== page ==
1. Existing research focuses on the linkages between domestic intimate partner violence (IPV) and WEE and does not include the causal linkages between the empowerment of women in developing country contexts and the GBV they experience both at home and in the workplace (i.e. Salia, 2017; Hughes et al., 2015; Frese et al., 2014; Gupta et al. 2013; Krishnan et al., 2010; Vyas and Watts, 2008; Kim et al. 2007).
  2. Not all forms of GBV have robust data sources. For example, forms of violence that are less common, occur primarily in specific populations or among specific demographics are not captured in most data sources.
  3. Large scale national surveys conducted only in the dominant national language omit certain population groups (United Nations Division for the Advancement of Women, United nations Economic Commission for Europe, and United Nations Statistical Division, 2007).
  4. Most quantitative GBV and WEE studies examine correlations between income levels and GBV without exploring intersectionality and without exploring specifically affected economic behavior (i.e. Hughes et al., 2015; Dalal, 2011). As a result, there is little data linking GBV to changes in women’s economic and business behavior,
  5. Most existing GBV and WEE studies have been conducted as part of intervention evaluations (RCTs). These offer limited options to identify GBV-coping strategies outside of the intervention nor necessarily options for optimized policy interventions (i.e. Gupta et al. 2013; Kim et al. 2007).

Further data is needed to specifically identify the links between GBV and WEE. Sexual harassment, corruption, fear, and misogynistic social practices can modify women’s economic behaviors and lead to suboptimal market decisions and limited participation. As a result, women may avoid preferential marketplaces, practice inefficient savings methods, and have reduced bargaining power. A comprehensive understanding of WEE must go beyond providing women access to economic opportunities and consider the ways in which GBV intersects with and complicates WEE.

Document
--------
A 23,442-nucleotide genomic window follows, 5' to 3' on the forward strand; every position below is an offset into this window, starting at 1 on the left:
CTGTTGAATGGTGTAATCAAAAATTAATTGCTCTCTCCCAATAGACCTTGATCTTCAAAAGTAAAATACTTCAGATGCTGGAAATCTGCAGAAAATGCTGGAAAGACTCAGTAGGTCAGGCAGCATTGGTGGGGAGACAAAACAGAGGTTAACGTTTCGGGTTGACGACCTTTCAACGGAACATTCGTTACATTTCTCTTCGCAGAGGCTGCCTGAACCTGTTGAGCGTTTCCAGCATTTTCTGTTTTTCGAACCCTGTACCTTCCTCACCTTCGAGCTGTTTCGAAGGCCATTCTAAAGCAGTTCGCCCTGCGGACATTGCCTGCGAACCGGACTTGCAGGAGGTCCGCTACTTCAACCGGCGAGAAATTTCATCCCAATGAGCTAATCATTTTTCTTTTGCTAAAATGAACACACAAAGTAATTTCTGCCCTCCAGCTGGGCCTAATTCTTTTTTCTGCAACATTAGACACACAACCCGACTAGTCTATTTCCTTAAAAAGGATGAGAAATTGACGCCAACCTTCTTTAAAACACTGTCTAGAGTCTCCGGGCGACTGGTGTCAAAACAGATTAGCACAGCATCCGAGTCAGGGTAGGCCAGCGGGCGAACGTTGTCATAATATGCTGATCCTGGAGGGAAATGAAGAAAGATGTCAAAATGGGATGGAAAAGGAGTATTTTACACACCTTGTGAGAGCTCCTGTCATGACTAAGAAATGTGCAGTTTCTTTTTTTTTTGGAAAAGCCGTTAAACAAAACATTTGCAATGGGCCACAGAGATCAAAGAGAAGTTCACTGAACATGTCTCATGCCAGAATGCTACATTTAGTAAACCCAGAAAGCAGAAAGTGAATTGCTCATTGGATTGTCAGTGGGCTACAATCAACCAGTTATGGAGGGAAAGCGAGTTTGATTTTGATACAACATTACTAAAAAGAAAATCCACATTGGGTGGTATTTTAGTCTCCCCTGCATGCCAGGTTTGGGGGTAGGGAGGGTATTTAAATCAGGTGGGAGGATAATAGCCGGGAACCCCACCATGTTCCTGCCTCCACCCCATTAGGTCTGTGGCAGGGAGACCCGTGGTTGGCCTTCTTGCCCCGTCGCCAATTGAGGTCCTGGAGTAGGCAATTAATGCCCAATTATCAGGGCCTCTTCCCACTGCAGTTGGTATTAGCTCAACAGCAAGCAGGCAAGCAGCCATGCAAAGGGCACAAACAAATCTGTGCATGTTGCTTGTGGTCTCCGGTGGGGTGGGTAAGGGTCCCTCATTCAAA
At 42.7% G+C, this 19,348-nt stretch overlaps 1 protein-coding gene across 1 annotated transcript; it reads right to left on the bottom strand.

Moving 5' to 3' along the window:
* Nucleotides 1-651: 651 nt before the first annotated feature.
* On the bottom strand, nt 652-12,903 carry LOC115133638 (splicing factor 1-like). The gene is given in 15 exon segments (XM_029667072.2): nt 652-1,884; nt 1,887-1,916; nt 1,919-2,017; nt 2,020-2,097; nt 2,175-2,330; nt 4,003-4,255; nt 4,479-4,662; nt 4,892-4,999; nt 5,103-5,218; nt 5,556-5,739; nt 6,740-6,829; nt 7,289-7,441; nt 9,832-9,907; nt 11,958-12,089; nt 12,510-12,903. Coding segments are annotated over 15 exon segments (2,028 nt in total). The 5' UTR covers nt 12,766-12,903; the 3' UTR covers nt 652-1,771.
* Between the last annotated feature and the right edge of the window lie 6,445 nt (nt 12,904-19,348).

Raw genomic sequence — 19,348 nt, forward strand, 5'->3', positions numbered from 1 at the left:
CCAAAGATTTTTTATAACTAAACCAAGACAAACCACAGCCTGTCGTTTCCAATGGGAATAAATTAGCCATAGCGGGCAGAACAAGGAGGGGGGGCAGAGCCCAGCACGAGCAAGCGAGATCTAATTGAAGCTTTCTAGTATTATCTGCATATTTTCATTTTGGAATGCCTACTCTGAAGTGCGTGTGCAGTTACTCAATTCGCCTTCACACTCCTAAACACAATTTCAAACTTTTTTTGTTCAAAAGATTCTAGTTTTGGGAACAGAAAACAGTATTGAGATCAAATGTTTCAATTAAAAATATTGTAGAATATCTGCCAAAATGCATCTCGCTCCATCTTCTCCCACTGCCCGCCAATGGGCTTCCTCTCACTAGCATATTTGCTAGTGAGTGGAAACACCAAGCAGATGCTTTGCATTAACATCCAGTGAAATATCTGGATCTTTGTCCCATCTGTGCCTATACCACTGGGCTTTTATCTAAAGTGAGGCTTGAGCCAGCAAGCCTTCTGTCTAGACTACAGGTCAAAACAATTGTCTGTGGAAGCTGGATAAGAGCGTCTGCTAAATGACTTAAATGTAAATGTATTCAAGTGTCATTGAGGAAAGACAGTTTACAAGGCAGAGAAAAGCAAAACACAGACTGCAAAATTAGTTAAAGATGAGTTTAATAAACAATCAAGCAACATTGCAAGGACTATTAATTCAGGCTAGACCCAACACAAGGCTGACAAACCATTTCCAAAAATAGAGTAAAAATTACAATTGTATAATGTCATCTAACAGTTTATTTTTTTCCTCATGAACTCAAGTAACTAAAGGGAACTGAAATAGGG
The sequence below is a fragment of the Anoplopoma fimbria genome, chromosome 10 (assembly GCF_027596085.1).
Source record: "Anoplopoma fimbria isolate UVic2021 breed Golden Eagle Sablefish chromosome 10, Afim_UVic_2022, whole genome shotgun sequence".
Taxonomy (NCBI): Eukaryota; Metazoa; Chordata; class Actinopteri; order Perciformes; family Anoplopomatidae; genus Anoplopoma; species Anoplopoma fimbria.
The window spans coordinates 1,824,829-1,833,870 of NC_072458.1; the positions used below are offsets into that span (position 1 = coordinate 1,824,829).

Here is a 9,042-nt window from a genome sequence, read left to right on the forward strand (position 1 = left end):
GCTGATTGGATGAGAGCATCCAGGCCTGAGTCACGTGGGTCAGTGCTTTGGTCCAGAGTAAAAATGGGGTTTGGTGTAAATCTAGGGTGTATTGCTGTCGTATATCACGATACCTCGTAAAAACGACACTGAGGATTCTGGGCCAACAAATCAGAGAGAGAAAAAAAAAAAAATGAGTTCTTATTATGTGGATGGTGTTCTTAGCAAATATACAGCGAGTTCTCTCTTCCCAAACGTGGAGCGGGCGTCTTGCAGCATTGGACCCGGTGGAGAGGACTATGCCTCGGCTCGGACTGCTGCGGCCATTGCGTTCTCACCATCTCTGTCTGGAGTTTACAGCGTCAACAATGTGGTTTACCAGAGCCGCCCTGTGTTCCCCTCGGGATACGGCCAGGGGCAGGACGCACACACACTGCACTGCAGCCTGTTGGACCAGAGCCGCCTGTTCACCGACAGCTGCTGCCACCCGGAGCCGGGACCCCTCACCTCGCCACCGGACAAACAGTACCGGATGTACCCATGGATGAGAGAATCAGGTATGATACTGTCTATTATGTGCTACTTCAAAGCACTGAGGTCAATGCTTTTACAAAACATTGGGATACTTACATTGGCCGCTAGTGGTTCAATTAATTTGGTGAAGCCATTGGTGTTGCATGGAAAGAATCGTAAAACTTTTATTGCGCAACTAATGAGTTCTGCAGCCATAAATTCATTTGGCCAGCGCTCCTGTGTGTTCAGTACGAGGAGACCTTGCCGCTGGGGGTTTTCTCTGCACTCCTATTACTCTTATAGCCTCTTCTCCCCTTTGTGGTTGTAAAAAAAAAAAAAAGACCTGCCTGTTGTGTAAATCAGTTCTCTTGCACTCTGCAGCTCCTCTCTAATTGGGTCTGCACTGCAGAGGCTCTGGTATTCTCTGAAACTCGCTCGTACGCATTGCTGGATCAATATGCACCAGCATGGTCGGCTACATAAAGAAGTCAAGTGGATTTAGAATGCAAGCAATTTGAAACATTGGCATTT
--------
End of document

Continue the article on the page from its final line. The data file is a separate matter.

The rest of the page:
Proposal for a data project

Targeted data is needed on where economically empowered women are experiencing violence or fear violence to better ensure that WEE initiatives and programing not only give women access to the workplace, but also target the root causes of GBV. Further, more data is needed to explore how and why GBV may be exacerbated or manifested in a new way as a result of WEE. This proposed data project, would explore the following research question: How does GBV impact the empowerment and economic behavior of working women leading informal SME’s in low-income contexts?

In partnership with Sauti East Africa we have access to a targeted sample of women-led informal SMEs operating at the Kenya/Uganda border (n=1000). Sauti East Africa is a social enterprise that provides mobile-based information platforms empowering SMEs to trade legally, safely, and profitably across East Africa’s borders. Sauti has agreed to provide both their trader client-base, technological and operational capacity, and their mobile survey platform. Their experience in the region also lends CIDP the local knowledge to assist in the implementation of this project.

Project goals

This project will:

  1. Pilot test a low-cost mobile based survey to gather data on the GBV experience of working women leading informal SME’s in low income contexts.
  2. Identify the distinct types of violence women face once they have access to working environments through both data analysis and focus group consultations.
  3. Research and report the ways in which GBV alters the economic behavior of working women in low income contexts.
  4. Share findings through round table meetings with Canadian policy makers and civil society organizations to inform policies and development interventions that provide holistic strategies for women to participate in equitable economic environments.

CIDP’s Parallel Research

CIDP has conducted an analysis on Canadian ODA disbursements to sexual and gender based violence SGBV projects. Read it here.